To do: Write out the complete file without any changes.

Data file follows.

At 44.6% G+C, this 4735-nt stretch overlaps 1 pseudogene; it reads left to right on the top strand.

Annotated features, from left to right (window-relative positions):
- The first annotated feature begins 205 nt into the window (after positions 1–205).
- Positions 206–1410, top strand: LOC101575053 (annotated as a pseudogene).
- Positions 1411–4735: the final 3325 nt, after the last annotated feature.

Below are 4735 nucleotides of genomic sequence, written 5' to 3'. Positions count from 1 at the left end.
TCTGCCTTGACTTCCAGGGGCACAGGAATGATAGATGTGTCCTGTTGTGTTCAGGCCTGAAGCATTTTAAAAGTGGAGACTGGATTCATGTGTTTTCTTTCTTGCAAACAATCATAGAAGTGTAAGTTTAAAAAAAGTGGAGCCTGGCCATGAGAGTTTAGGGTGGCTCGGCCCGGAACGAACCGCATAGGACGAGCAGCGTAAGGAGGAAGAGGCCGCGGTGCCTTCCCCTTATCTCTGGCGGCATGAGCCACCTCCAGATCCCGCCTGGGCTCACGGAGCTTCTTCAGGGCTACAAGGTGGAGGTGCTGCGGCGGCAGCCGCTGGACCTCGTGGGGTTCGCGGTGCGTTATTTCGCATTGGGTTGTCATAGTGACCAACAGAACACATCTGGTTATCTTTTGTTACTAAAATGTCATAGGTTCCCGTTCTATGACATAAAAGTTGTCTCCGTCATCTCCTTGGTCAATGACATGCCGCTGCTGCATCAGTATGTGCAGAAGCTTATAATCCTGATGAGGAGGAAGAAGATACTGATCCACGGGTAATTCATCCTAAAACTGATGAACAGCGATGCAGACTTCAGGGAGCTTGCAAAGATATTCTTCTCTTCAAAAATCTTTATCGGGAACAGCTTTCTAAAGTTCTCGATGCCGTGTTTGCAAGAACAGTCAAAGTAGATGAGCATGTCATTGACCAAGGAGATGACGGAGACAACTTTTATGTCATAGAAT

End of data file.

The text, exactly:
At 44.6% G+C, this 4735-nt stretch overlaps 1 pseudogene; it reads left to right on the top strand.

Annotated features, from left to right (window-relative positions):
- The first annotated feature begins 205 nt into the window (after positions 1–205).
- Positions 206–1410, top strand: LOC101575053 (annotated as a pseudogene).
- Positions 1411–4735: the final 3325 nt, after the last annotated feature.

Below are 4735 nucleotides of genomic sequence, written 5' to 3'. Positions count from 1 at the left end.
TCTGCCTTGACTTCCAGGGGCACAGGAATGATAGATGTGTCCTGTTGTGTTCAGGCCTGAAGCATTTTAAAAGTGGAGACTGGATTCATGTGTTTTCTTTCTTGCAAACAATCATAGAAGTGTAAGTTTAAAAAAAGTGGAGCCTGGCCATGAGAGTTTAGGGTGGCTCGGCCCGGAACGAACCGCATAGGACGAGCAGCGTAAGGAGGAAGAGGCCGCGGTGCCTTCCCCTTATCTCTGGCGGCATGAGCCACCTCCAGATCCCGCCTGGGCTCACGGAGCTTCTTCAGGGCTACAAGGTGGAGGTGCTGCGGCGGCAGCCGCTGGACCTCGTGGGGTTCGCGGTGCGTTATTTCGCATTGGGTTGTCATAGTGACCAACAGAACACATCTGGTTATCTTTTGTTACTAAAATGTCATAGGTTCCCGTTCTATGACATAAAAGTTGTCTCCGTCATCTCCTTGGTCAATGACATGCCGCTGCTGCATCAGTATGTGCAGAAGCTTATAATCCTGATGAGGAGGAAGAAGATACTGATCCACGGGTAATTCATCCTAAAACTGATGAACAGCGATGCAGACTTCAGGGAGCTTGCAAAGATATTCTTCTCTTCAAAAATCTTTATCGGGAACAGCTTTCTAAAGTTCTCGATGCCGTGTTTGCAAGAACAGTCAAAGTAGATGAGCATGTCATTGACCAAGGAGATGACGGAGACAACTTTTATGTCATAGAAT